Katie Chandler had always heard that New York is a weird and wonderful place, but this small-town Texas gal had no idea how weird until she moved there. Everywhere she goes, she sees something worth gawking at and Katie is afraid she's a little too normal to make a splash in the big city. Working for an ogre of a boss doesn't help.
Then, seemingly out of the blue, Katie gets a job offer from Magic, Spells, and Illusions, Inc., a company that tricks of the trade to the magic community. For MSI, Katie's ordinariness is an asset. Lacking any bit of magic, she can easily spot a fake spell, catch hidden clauses in competitor's contracts, and detect magically disguised intruders. Suddenly, average Katie is very special indeed.
She quickly learns that office politics are even more complicated when your new boss is a real ogre, and you have a crush on the sexy, shy, ultra powerful head of the R&D department, who is so busy fighting an evil competitor threatening to sell black magic on the street that he seems barely to notice Katie. Now it's up to Katie to pull off the impossible: save the world and-hopefully-live happily ever after.
From the Trade Paperback edition.
In her first mainstream novel, romance writer Swendson puts a Harry Potter-inspired twist on the standard tale of a smalltown girl in the big city, with lively if saccharine sweet results. Fish-out-of-water Katie Chandler suffers in her thankless job as assistant to marketing manager "Evil Mimi," worrying that maybe she just can't hack it in New York City. Will her colleagues ever consider her anything but a hick For a girl from Texas, the Big Apple is stranger than a foreign country, but she discovers that the weird things she notices are signs of real magic afoot. Her "small-town honesty and common sense" soon land her a new job at Magic, Spells, and Illusion Inc., which traffics in benevolent sorcery. "You... are of the rare breed who can neither do magic nor be influenced by magic. You see the world as it is," an MSI executive explains. With her clear-sightedness-plus business acumen gained working for her family's feed-and-seed store-Katie will play a pivotal role in MSI's magical battle against a malevolent competitor. From sanitized descriptions of New York City life to hunky wizards and fairies on the subway, this book is pure and innocent fantasy, suitable for preteens or readers hungry for a cotton candy read. Agent, Kristin Nelson. (May) Copyright 2005 Reed Business Information. -- PUBLISHERS WEEKLY.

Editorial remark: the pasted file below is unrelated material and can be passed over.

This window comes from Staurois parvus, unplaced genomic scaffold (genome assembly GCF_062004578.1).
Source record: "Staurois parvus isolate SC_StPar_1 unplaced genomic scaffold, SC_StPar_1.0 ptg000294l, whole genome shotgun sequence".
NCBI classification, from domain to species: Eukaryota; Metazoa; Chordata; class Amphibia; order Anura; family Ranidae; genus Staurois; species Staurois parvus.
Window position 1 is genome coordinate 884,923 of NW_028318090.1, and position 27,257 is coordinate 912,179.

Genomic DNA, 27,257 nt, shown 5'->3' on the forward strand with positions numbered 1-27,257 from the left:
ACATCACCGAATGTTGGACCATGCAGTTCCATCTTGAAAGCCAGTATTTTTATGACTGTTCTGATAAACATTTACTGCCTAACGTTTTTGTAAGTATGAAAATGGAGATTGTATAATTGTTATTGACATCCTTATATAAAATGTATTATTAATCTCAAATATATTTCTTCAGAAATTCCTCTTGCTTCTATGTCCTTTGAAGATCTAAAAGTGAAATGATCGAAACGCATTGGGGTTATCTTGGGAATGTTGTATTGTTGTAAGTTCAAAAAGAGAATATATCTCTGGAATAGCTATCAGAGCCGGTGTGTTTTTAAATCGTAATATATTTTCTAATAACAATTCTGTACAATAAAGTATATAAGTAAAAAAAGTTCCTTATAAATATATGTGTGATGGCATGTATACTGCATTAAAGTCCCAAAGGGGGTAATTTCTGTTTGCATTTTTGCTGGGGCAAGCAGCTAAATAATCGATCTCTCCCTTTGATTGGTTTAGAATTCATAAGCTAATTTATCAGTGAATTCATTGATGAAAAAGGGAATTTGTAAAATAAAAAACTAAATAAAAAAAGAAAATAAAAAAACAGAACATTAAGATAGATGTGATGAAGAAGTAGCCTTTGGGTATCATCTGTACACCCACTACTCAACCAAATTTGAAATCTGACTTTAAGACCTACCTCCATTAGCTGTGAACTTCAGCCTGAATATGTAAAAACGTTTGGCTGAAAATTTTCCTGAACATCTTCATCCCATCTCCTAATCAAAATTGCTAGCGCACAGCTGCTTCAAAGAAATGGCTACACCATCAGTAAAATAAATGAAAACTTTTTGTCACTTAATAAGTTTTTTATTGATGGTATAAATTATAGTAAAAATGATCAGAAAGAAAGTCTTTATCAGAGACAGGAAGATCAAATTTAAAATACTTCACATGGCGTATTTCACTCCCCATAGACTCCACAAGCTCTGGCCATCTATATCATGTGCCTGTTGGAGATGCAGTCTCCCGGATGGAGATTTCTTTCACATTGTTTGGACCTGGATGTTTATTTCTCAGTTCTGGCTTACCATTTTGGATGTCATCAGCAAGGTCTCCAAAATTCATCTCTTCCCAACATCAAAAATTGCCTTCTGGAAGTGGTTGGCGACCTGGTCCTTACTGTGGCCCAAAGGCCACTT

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1 . One of the Best Series That I've Read!
Posted June 12, 2009 by Melinda , ChicagoThis entire series is just amazing! All the books are fun reads. They have action, comedy, and romance! You don't want to miss out on these books!!
May 31, 2005
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Excerpt from Enchanted, Inc. by Shanna Swendson
I'd always heard that New York City was weird, but I had no idea just how weird until I got here. Before I left Texas to move here, my family tried to talk me out of it, telling me all sorts of urban legends about the strange and horrible things that happened in the big bad city. Even my college friends who'd been living in New York for a while told me stories about the weird and wonderful things they'd seen that didn't cause the natives to so much as blink. My friends joked that an alien from outer space could walk down Broadway without anyone looking twice. I used to think they were exaggerating.
But now, after having survived a year in the city, I still saw things every day that shocked and amazed me but didn't cause anyone else to so much as raise an eyebrow. Nearly naked street performers, people doing tap-dance routines on the sidewalk, and full-scale film productions--complete with celebrities--weren't worth a second glance to the locals, while I couldn't help but gawk. It made me feel like such a hick, no matter how hard I tried to act sophisticated.
Take this morning, for instance. The girl ahead of me on the sidewalk was wearing wings--those strap-on fairy wings people wear as part of a Halloween costume. Halloween was more than a month away, and while I couldn't afford designer fashions, I read enough fashion magazines to know that fairy wings were not a current fashion statement. She must be some neobohemian trendsetter from NYU, I thought, or maybe in the costume design program. She'd done a really good job on the wings because the straps were invisible, making it look like she had real wings. They even fluttered slightly, but that was probably just the wind currents from walking.
I forced my attention away from Miss Airy Fairy to check my watch, then groaned. There was no way I'd make it to work on time if I walked, and my boss was usually lying in wait for me on Monday mornings, so I didn't dare come in even a minute late. I'd have to take the subway to work, even though it would take a precious two dollars off my MetroCard. I'd make up for it by walking home, I promised myself.
When I reached the Union Square station, I was surprised to see Miss Airy Fairy head down into the subway ahead of me instead of continuing toward the university. People who work downtown tend not to dress like that for work. As I followed her down the stairs, I noticed that she wore what must have been platform shoes with Lucite soles, which gave her the appearance of floating a couple of inches off the ground. She moved remarkably gracefully for someone wearing what had to be pretty clunky shoes.